Myxobacteria: Moving, Killing, Feeding, and Surviving Together
MetadataShow full item record
AuthorMuñoz-Dorado, José; Marcos Torres, Francisco J.; García Bravo, Elena; Moraleda-Muñoz, Aurelio; Pérez Torres, Juana
Myxococcus xanthusMotilityPredationProkaryotic developmentMulticellularity
Muñoz-Dorado, J.; et al. Myxobacteria: Moving, Killing, Feeding, and Surviving Together. Frontiers in Microbiology, 7: 781 (2016). [http://hdl.handle.net/10481/44669]
SponsorshipThis work has been funded by the Spanish Government (grants CSD2009-00006 and BFU2012-33248, 70% funded by FEDER) and Junta de Andalucía (group BIO318).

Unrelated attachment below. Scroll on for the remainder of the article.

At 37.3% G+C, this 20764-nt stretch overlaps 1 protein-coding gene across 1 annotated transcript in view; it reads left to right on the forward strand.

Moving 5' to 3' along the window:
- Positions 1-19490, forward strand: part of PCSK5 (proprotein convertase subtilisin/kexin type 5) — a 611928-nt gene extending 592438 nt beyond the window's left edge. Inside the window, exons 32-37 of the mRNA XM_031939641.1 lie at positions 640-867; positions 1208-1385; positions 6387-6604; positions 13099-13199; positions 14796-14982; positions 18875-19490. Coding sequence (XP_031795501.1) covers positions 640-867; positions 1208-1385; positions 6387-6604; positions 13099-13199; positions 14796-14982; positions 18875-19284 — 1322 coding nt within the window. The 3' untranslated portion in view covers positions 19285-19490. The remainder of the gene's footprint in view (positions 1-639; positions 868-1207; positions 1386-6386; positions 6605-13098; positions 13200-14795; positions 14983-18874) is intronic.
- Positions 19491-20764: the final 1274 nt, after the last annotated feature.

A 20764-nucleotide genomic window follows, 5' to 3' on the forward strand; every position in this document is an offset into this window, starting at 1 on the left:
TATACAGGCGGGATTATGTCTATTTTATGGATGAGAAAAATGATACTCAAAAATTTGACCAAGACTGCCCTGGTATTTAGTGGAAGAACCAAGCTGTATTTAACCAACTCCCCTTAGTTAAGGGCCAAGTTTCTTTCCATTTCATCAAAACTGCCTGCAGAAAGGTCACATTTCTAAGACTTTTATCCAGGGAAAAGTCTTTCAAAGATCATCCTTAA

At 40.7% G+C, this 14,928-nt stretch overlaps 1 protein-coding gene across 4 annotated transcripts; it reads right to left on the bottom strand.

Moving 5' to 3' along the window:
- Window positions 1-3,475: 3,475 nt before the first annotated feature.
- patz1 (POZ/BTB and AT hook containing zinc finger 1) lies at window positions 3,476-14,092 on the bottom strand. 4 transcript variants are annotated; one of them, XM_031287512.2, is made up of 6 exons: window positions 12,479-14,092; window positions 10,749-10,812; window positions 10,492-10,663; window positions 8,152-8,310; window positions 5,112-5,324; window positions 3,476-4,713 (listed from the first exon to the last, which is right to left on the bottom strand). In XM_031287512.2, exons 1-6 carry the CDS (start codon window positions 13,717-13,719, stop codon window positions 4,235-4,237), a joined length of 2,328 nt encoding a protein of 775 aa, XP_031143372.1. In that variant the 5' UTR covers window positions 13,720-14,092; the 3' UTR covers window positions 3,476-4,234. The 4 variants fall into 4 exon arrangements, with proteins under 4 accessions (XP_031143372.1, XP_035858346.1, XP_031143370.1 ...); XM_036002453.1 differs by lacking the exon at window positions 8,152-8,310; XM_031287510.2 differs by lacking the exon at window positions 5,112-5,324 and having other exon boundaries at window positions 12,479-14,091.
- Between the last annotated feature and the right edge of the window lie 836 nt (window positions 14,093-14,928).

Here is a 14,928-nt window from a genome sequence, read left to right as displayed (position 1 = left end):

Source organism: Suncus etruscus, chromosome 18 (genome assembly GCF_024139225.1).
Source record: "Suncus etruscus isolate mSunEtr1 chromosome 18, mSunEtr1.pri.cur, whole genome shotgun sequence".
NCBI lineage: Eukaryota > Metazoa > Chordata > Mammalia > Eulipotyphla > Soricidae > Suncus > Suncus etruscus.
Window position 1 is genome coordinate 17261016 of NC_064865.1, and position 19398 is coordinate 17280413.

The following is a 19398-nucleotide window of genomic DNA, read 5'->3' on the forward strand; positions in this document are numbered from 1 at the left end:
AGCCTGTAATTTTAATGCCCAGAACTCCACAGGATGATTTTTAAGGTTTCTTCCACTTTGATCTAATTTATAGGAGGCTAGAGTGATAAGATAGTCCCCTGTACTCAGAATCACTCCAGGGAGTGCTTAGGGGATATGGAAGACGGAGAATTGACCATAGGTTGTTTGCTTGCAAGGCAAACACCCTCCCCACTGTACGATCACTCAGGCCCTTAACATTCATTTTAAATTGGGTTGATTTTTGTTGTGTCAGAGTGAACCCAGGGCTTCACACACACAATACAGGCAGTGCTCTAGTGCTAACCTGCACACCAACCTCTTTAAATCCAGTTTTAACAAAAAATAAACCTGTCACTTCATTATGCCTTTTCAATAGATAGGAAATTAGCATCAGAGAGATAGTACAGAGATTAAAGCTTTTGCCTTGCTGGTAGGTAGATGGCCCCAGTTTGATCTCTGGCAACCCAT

Myxococcus xanthus, like other myxobacteria, is a social bacterium that moves and feeds cooperatively in predatory groups. On surfaces, rod-shaped vegetative cells move in search of the prey in a coordinated manner, forming dynamic multicellular groups referred to as swarms. Within the swarms, cells interact with one another and use two separate locomotion systems. Adventurous motility, which drives the movement of individual cells, is associated with the secretion of slime that forms trails at the leading edge of the swarms. It has been proposed that cellular traffic along these trails contributes to M. xanthus social behavior via stigmergic regulation. However, most of the cells travel in groups by using social motility, which is cell contact-dependent and requires a large number of individuals. Exopolysaccharides and the retraction of type IV pili at alternate poles of the cells are the engines associated with social motility. When the swarms encounter prey, the population of M. xanthus lyses and takes up nutrients from nearby cells. This cooperative and highly density-dependent feeding behavior has the advantage that the pool of hydrolytic enzymes and other secondary metabolites secreted by the entire group is shared by the community to optimize the use of the degradation products. This multicellular behavior is especially observed in the absence of nutrients. In this condition, M. xanthus swarms have the ability to organize the gliding movements of 1000s of rods, synchronizing rippling waves of oscillating cells, to form macroscopic fruiting bodies, with three subpopulations of cells showing division of labor. A small fraction of cells either develop into resistant myxospores or remain as peripheral rods, while the majority of cells die, probably to provide nutrients to allow aggregation and spore differentiation. Sporulation within multicellular fruiting bodies has the benefit of enabling survival in hostile environments, and increases germination and growth rates when cells encounter favorable conditions. Herein, we review how these social bacteria cooperate and review the main cell–cell signaling systems used for communication to maintain multicellularity.